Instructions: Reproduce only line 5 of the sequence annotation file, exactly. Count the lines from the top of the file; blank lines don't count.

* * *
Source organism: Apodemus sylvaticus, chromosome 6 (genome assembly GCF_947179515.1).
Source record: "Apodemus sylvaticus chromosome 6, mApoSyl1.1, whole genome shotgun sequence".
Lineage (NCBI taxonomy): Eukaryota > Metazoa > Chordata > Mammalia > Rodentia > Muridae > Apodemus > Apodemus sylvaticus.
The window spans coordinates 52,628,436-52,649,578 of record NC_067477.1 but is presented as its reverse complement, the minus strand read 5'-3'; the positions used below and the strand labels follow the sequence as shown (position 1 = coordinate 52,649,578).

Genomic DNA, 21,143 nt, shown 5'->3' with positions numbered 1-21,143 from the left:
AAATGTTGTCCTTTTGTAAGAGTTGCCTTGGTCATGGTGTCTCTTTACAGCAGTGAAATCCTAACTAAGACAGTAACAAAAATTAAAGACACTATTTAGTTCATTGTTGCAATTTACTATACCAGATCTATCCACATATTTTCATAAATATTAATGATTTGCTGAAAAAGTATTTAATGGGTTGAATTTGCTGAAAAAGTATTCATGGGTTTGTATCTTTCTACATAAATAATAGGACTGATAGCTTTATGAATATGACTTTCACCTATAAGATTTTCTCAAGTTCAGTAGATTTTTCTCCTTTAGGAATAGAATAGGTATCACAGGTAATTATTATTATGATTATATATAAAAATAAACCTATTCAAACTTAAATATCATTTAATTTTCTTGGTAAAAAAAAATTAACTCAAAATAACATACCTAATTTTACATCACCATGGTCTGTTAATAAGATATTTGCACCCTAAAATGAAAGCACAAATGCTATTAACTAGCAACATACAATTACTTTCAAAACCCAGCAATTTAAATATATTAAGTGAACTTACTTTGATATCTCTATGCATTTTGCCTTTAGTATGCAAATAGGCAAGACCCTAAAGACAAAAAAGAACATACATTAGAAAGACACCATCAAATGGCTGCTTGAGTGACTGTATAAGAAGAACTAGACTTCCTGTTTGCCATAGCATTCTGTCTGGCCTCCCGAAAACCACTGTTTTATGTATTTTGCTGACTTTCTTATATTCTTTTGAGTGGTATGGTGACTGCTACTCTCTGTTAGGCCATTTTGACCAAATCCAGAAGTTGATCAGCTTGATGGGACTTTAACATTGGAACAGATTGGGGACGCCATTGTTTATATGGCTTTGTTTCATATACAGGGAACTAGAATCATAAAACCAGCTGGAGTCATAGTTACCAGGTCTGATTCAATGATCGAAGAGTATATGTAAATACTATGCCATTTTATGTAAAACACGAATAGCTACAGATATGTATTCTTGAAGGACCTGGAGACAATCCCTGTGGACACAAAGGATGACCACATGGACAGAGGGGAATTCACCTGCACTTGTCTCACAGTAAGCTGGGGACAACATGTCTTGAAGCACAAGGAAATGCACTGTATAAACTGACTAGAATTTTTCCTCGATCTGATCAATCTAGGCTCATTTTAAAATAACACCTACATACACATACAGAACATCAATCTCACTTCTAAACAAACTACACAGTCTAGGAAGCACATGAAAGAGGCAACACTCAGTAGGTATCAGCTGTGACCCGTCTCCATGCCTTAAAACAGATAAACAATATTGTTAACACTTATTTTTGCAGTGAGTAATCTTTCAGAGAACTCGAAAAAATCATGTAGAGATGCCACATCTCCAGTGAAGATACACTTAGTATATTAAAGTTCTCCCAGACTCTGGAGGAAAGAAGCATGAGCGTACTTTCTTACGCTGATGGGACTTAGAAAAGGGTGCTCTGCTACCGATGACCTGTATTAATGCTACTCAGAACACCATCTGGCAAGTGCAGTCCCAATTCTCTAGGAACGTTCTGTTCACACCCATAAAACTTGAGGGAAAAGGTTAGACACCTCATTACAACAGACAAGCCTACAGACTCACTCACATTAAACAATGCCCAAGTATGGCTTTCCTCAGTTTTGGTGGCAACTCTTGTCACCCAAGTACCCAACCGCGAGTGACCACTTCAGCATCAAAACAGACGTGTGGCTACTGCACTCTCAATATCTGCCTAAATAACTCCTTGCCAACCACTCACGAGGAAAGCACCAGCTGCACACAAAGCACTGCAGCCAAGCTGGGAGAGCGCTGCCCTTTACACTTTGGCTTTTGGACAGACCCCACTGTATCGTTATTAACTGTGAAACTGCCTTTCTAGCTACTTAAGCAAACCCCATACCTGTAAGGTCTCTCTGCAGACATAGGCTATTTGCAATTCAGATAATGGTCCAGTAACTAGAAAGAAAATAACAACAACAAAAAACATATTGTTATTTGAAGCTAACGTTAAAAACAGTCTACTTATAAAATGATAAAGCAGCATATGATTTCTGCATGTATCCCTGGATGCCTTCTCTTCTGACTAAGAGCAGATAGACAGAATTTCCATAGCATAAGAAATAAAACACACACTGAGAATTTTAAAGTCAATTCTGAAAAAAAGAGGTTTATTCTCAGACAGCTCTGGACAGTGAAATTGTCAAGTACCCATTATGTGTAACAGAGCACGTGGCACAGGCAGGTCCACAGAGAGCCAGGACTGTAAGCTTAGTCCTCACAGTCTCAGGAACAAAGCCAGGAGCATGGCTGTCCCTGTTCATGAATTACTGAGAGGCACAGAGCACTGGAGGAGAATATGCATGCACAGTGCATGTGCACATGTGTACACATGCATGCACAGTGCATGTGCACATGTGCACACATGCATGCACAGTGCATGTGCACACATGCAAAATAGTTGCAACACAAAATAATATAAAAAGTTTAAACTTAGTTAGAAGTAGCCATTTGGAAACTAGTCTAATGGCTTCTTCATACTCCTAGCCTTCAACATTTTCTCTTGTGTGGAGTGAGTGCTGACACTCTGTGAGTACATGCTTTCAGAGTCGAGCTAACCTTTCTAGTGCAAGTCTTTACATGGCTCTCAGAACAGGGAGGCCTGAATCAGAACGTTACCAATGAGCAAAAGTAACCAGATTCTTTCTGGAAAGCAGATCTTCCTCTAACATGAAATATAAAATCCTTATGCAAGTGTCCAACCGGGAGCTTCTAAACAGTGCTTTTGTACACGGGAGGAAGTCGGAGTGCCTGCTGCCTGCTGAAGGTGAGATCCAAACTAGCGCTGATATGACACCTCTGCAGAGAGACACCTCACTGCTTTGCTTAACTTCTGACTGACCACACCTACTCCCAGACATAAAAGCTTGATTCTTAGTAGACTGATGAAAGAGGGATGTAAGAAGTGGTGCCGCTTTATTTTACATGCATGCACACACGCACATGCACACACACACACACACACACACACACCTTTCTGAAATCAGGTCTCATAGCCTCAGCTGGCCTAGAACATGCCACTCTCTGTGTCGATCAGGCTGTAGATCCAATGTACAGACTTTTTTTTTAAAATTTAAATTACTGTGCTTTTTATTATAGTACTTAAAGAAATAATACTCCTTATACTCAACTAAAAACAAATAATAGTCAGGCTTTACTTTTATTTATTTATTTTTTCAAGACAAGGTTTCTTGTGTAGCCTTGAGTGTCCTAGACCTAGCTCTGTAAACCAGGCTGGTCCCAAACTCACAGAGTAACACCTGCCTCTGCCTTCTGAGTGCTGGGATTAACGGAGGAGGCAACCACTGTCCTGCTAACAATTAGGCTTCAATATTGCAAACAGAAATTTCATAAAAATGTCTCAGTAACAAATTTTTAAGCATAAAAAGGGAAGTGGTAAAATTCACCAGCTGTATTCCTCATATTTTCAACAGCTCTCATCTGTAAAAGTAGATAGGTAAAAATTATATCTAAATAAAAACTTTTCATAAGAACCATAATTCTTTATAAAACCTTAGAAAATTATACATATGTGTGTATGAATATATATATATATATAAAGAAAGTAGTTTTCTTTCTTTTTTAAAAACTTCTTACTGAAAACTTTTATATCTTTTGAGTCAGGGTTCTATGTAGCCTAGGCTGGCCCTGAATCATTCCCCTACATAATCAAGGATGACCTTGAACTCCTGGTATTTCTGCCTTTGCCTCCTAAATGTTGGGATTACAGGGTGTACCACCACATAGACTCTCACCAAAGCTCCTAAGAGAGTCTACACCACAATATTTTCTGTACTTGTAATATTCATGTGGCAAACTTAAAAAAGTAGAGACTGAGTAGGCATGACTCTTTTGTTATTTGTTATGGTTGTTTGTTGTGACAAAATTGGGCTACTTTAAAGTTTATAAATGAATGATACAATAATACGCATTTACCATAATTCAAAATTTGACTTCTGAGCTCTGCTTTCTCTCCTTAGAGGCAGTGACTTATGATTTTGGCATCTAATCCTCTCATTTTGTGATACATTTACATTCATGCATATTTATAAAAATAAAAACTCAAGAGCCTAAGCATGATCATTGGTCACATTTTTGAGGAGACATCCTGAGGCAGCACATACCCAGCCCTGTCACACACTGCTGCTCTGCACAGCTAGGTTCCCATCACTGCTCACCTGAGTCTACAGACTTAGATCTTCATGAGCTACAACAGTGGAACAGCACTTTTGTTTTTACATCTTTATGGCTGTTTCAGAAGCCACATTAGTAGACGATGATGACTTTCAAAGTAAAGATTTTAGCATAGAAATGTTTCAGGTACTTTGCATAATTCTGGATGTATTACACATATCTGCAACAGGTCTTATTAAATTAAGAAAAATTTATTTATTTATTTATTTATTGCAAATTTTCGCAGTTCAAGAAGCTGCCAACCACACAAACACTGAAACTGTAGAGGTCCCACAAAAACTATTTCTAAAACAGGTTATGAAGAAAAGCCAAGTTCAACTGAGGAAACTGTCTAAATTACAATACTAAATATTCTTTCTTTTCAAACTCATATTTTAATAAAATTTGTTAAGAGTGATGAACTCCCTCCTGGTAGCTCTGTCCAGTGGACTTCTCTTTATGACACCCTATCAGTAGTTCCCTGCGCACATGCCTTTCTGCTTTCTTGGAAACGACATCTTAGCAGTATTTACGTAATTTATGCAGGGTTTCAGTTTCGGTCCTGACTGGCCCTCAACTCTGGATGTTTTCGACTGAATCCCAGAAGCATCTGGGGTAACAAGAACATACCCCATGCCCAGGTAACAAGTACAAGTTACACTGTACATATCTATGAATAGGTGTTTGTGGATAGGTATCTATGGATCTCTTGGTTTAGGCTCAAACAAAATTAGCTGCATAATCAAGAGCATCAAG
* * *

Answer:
Genomic DNA, 21,143 nt, shown 5'->3' with positions numbered 1-21,143 from the left: